Accounting problems bedevil Homeland Security agency, lawmaker says

Immigration and Customs Enforcement bureau risks violating federal spending laws.

Rampant accounting problems at the Immigration and Customs Enforcement bureau risk violating federal spending laws and are having an impact on operations, Rep. Jim Turner, D-Texas, said Tuesday.

In a letter to Clark Kent Ervin, the Homeland Security Department's inspector general, Turner said accounting woes have left ICE pilots in the dark on when they would receive new aircraft parts, have caused repeated shutdowns of its travel system, and forced the agency to borrow funds from other Homeland Security agencies to "avoid budget shortfalls."

Turner said ICE may be in danger of violating the Anti-Deficiency Act, which prevents agencies from spending funds in excess of a given appropriation. He asked Ervin to investigate ICE's budget practices.

Dean Boyd, an ICE spokesman, denied Turner's claims. "We strongly reject the suggestion that ICE has violated the Anti-Deficiency Act," he said. Boyd added that there appeared to be "some inaccuracies" in Turner's letter, which he declined to describe.

Turner faulted ICE's financial system, known as the Federal Financial Management System, for many of the problems. The system, a holdover from the defunct Immigration and Naturalization Service, one of ICE's predecessor agencies, is poorly equipped to pay vendors and consolidate financial information, he wrote.

"Staff need to run multiple reports and combine information manually to get a full picture of how much to spend," he wrote.

Turner based his claims on interviews his staff conducted with ICE employees in the agency's Washington headquarters, and in three field offices. "These conversations revealed a severe lack of confidence that the FFMS is providing decision-makers with accurate, useful, and timely information," wrote Turner.

Most of these employees came from the old Customs Service, which used a different financial system, according to Moira Whelan, minority spokeswoman for the House Homeland Security Committee. Some Customs veterans believe their old system, known as the Asset Information Management System, is technically superior to the INS application now used by ICE.

"You could see in 10 seconds exactly what [funds] you had and what had been spent, or obligated," said one veteran Customs employee. "Each office knew exactly, and headquarters knew exactly, and [the] Indianapolis Finance Center knew exactly."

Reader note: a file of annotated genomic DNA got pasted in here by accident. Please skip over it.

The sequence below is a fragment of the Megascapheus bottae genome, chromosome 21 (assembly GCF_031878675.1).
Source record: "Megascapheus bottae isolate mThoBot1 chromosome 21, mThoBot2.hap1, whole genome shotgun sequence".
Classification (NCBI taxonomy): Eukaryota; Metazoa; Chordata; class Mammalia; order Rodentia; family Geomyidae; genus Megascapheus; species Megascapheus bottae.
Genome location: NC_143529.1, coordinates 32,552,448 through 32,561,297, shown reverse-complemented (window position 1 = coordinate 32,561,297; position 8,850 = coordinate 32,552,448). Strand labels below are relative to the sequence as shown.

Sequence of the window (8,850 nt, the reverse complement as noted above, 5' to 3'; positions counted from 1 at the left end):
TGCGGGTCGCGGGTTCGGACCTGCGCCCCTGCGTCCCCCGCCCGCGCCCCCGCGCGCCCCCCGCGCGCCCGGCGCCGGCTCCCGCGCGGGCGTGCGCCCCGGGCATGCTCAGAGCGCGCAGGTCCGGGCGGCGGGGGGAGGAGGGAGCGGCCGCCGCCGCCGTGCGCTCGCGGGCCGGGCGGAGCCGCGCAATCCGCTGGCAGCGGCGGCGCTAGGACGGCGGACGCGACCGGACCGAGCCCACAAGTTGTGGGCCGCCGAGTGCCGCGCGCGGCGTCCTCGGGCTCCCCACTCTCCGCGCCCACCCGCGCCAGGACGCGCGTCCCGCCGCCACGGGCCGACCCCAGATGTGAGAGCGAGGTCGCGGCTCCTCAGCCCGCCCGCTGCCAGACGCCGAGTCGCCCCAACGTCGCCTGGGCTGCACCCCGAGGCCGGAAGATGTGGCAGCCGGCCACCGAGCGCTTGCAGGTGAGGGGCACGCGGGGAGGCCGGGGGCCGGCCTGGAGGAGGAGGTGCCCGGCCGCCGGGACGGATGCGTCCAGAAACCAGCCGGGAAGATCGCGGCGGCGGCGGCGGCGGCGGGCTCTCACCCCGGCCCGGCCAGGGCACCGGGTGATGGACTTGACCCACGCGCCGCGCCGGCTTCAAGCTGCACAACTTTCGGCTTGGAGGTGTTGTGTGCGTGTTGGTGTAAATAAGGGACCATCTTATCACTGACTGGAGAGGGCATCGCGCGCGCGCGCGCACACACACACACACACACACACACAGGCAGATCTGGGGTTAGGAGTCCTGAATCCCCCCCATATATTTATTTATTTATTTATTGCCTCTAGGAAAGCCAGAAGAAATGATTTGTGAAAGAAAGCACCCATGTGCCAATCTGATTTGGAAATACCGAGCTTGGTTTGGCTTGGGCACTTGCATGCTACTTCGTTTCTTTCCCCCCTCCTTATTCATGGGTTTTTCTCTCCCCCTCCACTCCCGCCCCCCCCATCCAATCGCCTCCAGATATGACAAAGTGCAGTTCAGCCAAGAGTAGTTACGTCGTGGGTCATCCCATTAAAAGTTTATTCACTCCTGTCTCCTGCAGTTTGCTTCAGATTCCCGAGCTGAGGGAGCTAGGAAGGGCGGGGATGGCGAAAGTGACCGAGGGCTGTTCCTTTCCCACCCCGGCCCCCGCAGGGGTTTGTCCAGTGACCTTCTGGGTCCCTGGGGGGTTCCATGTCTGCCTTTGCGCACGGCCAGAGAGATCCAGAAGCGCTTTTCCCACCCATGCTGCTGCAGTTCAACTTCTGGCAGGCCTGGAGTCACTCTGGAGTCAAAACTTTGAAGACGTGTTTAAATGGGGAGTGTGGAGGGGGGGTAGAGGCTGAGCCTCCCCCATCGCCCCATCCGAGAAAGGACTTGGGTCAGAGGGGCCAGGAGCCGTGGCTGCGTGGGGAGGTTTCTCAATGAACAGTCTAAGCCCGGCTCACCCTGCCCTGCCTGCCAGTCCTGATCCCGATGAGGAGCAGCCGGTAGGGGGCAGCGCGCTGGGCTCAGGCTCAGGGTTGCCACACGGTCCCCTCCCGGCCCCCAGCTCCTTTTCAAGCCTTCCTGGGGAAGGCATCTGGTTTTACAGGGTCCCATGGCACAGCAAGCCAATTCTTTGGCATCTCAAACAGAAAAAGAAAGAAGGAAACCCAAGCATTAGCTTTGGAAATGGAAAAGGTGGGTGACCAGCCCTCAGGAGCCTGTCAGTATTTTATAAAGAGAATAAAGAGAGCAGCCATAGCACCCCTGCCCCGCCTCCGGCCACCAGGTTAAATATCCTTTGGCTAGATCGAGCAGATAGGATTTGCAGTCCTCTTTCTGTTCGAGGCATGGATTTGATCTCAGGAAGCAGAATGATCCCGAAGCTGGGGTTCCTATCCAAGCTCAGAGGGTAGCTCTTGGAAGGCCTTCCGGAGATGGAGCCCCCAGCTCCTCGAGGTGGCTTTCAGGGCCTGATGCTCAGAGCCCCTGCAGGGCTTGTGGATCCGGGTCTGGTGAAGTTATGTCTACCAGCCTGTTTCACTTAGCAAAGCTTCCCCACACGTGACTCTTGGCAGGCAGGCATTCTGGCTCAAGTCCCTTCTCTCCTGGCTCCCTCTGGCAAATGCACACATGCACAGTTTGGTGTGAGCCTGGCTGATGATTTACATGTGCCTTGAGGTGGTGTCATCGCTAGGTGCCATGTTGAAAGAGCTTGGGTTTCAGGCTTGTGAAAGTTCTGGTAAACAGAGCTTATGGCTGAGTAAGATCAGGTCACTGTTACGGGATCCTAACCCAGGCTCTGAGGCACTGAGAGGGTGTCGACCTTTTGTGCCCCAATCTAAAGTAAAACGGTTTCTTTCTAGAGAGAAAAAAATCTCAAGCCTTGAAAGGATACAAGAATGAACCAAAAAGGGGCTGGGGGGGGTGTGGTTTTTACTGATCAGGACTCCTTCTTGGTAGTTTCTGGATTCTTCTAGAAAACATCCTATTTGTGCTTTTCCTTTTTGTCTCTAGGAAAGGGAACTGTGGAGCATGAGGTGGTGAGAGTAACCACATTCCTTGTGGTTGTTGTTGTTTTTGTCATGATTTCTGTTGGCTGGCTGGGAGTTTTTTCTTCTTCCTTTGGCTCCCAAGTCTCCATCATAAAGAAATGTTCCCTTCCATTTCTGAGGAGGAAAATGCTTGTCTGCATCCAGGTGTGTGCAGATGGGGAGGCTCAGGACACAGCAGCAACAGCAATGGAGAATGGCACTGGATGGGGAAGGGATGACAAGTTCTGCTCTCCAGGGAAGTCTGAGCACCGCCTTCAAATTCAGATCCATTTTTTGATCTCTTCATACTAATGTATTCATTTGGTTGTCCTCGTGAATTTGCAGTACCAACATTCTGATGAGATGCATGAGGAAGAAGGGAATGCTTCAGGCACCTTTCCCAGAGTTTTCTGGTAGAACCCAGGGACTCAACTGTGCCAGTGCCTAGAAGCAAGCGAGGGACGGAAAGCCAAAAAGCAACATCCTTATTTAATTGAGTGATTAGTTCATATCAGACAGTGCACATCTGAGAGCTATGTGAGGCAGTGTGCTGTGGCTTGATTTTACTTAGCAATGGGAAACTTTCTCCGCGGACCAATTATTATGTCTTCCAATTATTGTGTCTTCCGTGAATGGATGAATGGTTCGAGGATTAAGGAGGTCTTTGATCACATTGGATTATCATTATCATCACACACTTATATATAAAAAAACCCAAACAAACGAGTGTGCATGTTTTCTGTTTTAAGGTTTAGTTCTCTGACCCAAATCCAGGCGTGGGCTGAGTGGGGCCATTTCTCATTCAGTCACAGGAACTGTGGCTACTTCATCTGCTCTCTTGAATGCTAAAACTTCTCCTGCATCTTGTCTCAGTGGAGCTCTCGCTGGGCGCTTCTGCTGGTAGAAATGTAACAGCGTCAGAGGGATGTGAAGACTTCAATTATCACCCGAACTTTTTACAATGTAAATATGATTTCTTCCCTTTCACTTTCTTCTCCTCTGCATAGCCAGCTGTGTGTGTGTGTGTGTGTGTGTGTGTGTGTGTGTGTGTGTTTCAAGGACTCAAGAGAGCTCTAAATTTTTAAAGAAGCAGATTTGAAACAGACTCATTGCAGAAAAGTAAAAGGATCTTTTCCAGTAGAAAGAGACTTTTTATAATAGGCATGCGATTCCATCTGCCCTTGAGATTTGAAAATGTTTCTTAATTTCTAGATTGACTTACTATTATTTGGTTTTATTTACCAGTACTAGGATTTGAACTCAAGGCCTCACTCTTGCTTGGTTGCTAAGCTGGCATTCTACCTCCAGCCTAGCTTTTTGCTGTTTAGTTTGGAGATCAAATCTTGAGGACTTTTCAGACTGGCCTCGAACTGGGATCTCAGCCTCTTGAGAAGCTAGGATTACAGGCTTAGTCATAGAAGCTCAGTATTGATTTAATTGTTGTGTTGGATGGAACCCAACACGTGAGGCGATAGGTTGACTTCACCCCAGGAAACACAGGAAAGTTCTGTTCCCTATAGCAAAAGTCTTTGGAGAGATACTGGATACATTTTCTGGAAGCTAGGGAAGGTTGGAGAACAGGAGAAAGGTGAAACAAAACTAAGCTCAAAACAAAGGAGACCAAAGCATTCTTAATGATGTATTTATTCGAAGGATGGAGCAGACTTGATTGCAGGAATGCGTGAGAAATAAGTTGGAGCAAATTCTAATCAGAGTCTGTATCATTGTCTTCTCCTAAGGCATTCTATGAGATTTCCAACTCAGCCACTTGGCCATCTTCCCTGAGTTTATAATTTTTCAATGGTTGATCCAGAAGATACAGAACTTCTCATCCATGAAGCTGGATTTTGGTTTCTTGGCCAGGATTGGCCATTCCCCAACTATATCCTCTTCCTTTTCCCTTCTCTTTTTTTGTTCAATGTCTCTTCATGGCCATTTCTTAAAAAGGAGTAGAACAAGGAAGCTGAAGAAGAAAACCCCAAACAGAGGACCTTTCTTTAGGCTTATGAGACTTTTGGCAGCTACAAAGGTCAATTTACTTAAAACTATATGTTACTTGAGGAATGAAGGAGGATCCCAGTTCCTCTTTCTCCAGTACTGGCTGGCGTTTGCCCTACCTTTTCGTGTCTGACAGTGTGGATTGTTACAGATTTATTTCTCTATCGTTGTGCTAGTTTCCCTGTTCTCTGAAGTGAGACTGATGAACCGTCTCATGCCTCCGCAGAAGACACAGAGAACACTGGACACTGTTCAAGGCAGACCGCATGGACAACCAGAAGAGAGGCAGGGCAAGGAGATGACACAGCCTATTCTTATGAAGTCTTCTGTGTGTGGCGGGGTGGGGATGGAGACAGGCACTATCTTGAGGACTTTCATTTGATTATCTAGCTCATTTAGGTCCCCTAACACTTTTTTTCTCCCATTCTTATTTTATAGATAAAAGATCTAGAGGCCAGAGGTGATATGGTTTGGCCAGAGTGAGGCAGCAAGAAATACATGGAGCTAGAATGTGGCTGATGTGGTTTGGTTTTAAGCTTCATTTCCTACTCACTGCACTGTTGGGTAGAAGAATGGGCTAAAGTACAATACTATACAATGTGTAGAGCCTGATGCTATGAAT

In his letter, Turner questioned why ICE had chosen to use the INS system, noting the General Accounting Office had flagged problems with the system before. "It is puzzling to me that the department would choose to stay with a system that was so widely recognized as inherently flawed," he wrote.

Boyd, the ICE spokesman, said the agency picked the INS system after a detailed review.

"There was a decision to use FFMS after a careful review of the available systems that are out there," he said. "FFMS was ranked pretty highly among the small number of financial management systems that are certified for use by government agencies."

In March, the INS system was certified by the Joint Financial Management Improvement Program, according Jeff Littlehale, a spokesman with Savantage Solutions Inc., a Rockville, Md.-based company that manufacturers the system. An endorsement from JFMIP--a small agency charged with improving financial management throughout government--is the "Good Housekeeping seal of approval" in the federal accounting world, Littlehale said.

He added that Savantage is helping train ICE personnel, including workers from the Customs Service, on how to use the INS system. "People are creatures of habit," he said. "It's amazing how sensitive people are to what they're used to."

Besides housing veteran INS and Customs personnel, ICE also contains the Federal Air Marshals and Federal Protective Service, a unit it inherited from the General Services Administration.

Turner hopes the Inspector General will study whether the financial system played a role in a $1.2 billion budget shortfall that prompted a hiring freeze at ICE and other Homeland Security agencies earlier this year. "This system seems to be omnipresent in these problems, but it was not mentioned as one of the potential causes for losing all this money," said Whelan.

Tamara Faulkner, a media liaison for the Inspector General, said Ervin's office was reviewing Turner's letter and was already looking into "certain aspects" of the issues he raised.

Boyd said ICE is crafting a response to Turner's letter as well.